“ 7 My heart is steadfast, O God, my heart is steadfast; I will sing and give praise. 8 Awake, my glory! Awake, lute and harp! I will awaken the dawn. 9 I will praise You, O Lord, among the peoples; I will sing to You among the nations. 10 For Your mercy reaches unto the heavens, And Your truth unto the clouds. 11 Be exalted, O God, above the heavens; Let Your glory be above all the earth.” – Psalm 57:7-11 New King James Version
Psalm 57 is a psalm written by David after he had fled from Saul in a cave, the psalm begins with what I would imagine to be a very anxious David making a plea to God for help, but the remaining part of the psalm ends contrary to public opinion with David praising God, but pay attention to the words that are highlighted above.
How does David worship?
- He repeats the statement that his heart is steadfast.
- He says he will sing and give praise to God.
- He asks God to awake his glory.
- He asks God to awake his lute and harp.
- And he tells God he will awaken the dawn.
These are five very strong and powerful statements made by David, but the order in which they are stated plays a significant role. By first stating that his heart is steadfast in God, twice, he puts his trust in Him alone first. He then goes on to say that he will sing and give praise to Him. Hebrews 11:1 says “…faith is the substance of things hoped for, the evidence of things not seen.”
David certainly lived up to this scripture, his faith gave him confidence, and with that hope. Without these two things he would not be able to sing and praise God without constraint. His relationship with God also allowed him to be relaxed, and peaceful in highly stressful situations. Toward the end of verse 8, David said he would awaken the dawn. To ignore this statement is to ignore the workings of God through David, for God’s presence in David’s life was stronger than most Christians today. God’s Spirit was the driving force for David’s life and he depended on it to be able to worship God. Worship by definition is an open expression and response to God’s unrelenting faithfulness in humanity, but how often do we forget this? Sometimes I think we take Christ’s sacrifice too lightly in our lives.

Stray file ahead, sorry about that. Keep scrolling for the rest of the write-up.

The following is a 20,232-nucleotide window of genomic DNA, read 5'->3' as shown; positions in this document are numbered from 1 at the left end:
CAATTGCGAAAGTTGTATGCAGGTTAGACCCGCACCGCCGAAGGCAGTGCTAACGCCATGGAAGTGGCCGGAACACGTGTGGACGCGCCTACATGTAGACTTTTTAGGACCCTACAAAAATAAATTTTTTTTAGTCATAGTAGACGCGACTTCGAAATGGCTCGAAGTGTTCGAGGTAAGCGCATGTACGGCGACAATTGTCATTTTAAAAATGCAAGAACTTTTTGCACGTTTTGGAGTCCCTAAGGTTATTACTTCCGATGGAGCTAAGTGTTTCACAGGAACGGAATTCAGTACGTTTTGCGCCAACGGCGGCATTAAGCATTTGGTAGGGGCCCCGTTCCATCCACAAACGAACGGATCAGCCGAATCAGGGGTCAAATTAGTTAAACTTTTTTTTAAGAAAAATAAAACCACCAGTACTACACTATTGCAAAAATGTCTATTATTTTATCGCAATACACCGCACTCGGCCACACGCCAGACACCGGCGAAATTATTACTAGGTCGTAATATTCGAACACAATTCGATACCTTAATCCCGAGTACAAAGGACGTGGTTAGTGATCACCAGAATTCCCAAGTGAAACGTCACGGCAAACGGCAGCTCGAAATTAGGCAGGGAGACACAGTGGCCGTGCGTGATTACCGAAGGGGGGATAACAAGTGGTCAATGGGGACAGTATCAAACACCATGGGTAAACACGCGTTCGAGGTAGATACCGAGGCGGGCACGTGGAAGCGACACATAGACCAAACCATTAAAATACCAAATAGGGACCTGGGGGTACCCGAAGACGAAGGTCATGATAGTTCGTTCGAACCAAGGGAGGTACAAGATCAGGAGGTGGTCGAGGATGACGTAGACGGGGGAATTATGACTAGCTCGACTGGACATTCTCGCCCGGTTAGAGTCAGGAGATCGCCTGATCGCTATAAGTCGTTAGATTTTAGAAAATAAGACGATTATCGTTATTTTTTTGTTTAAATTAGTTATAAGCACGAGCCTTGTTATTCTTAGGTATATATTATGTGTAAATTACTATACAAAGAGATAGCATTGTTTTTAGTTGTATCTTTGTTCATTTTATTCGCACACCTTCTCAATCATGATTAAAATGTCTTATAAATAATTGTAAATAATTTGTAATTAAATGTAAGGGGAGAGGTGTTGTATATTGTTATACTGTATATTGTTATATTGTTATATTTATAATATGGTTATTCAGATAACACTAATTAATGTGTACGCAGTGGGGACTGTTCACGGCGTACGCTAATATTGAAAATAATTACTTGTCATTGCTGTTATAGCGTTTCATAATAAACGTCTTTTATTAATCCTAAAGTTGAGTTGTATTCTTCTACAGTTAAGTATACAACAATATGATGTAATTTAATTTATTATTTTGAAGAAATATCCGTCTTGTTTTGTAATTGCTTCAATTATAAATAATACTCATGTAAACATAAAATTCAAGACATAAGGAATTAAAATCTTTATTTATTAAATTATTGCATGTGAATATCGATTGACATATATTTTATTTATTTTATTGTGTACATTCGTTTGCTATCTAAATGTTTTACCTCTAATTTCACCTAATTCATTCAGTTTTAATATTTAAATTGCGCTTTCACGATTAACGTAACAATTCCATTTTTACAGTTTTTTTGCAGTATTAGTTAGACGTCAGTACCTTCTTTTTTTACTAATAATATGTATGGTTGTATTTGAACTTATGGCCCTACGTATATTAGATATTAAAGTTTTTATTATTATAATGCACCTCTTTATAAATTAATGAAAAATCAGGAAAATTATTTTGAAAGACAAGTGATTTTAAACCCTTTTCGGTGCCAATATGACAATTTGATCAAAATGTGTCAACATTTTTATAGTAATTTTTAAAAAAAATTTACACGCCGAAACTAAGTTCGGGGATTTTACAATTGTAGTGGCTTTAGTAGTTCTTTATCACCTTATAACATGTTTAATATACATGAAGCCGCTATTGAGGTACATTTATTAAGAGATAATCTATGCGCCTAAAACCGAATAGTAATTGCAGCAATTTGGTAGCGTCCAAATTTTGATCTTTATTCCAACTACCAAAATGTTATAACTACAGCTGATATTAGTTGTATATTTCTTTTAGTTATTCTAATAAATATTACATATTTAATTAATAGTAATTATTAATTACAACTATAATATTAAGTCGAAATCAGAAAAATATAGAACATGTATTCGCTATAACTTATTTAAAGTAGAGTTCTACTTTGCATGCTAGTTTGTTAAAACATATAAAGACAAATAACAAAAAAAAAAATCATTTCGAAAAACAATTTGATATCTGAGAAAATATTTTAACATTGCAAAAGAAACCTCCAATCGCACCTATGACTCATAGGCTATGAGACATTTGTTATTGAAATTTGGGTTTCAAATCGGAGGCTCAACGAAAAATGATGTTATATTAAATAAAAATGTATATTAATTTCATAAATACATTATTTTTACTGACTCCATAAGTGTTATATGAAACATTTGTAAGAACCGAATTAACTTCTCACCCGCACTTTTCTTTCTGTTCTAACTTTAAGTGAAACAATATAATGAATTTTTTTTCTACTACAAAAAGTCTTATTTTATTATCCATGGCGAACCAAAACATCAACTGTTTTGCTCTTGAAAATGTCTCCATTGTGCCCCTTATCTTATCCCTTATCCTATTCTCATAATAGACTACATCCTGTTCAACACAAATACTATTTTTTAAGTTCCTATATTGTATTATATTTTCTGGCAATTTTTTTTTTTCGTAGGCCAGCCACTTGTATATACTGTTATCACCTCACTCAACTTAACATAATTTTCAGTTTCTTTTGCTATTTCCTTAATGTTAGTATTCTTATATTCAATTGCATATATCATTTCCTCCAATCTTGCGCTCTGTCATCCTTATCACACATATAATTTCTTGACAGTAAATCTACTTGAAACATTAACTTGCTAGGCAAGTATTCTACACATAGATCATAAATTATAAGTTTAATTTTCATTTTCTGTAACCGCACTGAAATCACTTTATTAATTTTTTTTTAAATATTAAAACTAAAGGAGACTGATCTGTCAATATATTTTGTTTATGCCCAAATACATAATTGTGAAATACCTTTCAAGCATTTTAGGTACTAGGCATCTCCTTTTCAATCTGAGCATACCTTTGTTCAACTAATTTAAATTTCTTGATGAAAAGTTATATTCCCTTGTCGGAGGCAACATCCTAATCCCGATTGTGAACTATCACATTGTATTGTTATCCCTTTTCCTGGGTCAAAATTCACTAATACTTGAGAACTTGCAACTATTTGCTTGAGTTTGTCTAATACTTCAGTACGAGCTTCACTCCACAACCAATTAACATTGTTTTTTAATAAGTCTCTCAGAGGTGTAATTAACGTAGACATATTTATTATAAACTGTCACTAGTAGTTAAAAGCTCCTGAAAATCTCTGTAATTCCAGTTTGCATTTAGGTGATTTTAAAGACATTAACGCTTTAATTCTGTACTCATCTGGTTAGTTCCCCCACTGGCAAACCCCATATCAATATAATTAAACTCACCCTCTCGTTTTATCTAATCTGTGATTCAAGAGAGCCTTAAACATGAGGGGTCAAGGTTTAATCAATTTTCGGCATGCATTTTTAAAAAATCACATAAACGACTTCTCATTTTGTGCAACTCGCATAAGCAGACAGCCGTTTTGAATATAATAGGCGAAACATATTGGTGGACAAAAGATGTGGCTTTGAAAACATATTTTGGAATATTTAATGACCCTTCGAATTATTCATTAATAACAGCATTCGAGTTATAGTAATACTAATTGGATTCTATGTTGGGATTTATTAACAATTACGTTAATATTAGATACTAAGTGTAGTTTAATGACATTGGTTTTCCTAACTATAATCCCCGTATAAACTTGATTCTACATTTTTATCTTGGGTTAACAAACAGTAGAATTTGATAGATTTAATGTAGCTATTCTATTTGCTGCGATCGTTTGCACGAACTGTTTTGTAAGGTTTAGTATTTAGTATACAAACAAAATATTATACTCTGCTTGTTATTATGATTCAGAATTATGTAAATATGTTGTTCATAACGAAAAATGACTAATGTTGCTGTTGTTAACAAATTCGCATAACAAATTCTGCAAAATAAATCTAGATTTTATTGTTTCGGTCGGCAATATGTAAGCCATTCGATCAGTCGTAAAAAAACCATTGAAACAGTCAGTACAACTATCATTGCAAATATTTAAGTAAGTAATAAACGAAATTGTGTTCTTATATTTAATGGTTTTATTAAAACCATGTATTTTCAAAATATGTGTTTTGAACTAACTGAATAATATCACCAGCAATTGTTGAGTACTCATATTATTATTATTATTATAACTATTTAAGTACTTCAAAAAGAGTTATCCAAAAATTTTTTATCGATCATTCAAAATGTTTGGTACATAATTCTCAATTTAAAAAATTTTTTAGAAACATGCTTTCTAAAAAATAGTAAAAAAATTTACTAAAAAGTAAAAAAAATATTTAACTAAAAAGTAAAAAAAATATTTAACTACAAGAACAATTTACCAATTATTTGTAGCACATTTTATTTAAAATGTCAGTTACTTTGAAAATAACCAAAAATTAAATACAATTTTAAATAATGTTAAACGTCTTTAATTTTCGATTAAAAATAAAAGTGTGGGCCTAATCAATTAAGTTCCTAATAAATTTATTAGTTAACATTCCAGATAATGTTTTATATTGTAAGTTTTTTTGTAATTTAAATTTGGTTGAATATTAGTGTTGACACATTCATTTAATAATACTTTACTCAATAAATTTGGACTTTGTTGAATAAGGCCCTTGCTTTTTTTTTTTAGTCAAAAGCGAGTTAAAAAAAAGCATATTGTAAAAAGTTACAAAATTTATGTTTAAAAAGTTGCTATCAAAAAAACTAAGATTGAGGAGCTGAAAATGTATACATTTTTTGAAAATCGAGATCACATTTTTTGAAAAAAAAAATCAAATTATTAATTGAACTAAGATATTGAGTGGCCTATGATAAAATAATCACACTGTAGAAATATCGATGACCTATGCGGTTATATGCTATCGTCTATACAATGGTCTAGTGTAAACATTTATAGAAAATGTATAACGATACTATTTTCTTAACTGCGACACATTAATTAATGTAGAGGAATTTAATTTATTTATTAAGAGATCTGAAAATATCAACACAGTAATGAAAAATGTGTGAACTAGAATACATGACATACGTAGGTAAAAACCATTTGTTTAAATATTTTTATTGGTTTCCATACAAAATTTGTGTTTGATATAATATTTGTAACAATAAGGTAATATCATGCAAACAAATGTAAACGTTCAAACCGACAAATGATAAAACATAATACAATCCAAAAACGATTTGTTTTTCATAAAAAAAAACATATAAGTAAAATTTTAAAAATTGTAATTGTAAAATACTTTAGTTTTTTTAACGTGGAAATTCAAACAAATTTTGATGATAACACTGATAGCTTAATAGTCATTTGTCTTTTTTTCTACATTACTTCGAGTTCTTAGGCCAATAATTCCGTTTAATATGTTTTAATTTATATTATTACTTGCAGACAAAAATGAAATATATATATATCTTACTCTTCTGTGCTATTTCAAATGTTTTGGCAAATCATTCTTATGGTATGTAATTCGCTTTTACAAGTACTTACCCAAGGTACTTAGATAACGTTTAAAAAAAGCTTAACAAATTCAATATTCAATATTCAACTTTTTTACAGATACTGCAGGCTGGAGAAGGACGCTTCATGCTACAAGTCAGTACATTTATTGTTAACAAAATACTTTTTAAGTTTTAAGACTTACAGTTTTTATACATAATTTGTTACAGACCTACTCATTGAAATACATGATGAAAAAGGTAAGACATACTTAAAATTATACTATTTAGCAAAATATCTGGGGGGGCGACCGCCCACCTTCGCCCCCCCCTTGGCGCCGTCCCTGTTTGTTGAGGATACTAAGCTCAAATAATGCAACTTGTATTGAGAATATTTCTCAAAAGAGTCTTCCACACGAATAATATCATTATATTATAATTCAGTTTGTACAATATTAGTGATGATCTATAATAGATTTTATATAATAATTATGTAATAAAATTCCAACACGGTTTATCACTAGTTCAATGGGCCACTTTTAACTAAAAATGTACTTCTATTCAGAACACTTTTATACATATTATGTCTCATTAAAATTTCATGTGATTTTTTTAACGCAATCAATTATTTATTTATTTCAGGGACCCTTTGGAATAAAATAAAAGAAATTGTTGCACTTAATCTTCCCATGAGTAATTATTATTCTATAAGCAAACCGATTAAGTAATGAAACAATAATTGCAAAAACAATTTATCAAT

Too often we think worship is about us, we limit God’s immeasurable power and start to form patterns and structures of our own, forgetting what worship is, how it should be done, why it should be done, and ultimately who is in charge, but like I said before, worship is an open expression and response to God’s unrelenting faithfulness. It is something we cannot help but do because all the glory belongs to Him. In another Psalm, David says to God “14 I will praise You, for I am fearfully and wonderfully made; Marvellous are Your works, And that my soul knows very well.” (Psalm 139:14) Does this sound like the words of a man who is claiming glory for himself? Of course not.
However, let us go back to the worship band that I mentioned earlier on. Now when the band had been gradually building up to an out-pouring of the Holy Spirit, I made two assumptions a) that the band might have been growing more confident as the week went on and b) that the band might have been trying to appeal to the majority of the audience. Now as was mentioned before, in 2 Timothy 1:7 Paul writes an encouraging letter to Timothy telling him that God did not give us a Spirit of fear, but a Spirit of power, love, and sound mind. Paul’s reason for writing this letter was likely to be because of a lack of faith and/or fear on Timothy’s part in the Spirit God had given him. This fear would have been similar if not the same to that of the worship band, but if we are to be truly free, as Christ intended (Galatians 5:1), there is no room for any kind of doubt or hesitation.It is true that we will never fully understand how God works on earth, but that does not stop us appreciating what He has done and continues to do. Jesus said that it was impossible for men to save themselves, and that only through God were all things made possible (Matthew 19:26). The same can be said of worship.
- Let God’s Spirit control EVERY aspect of your life
- Trust Him alone above all others
- Cast all your fears on Him in prayer
- Praise Him with every fibre of your being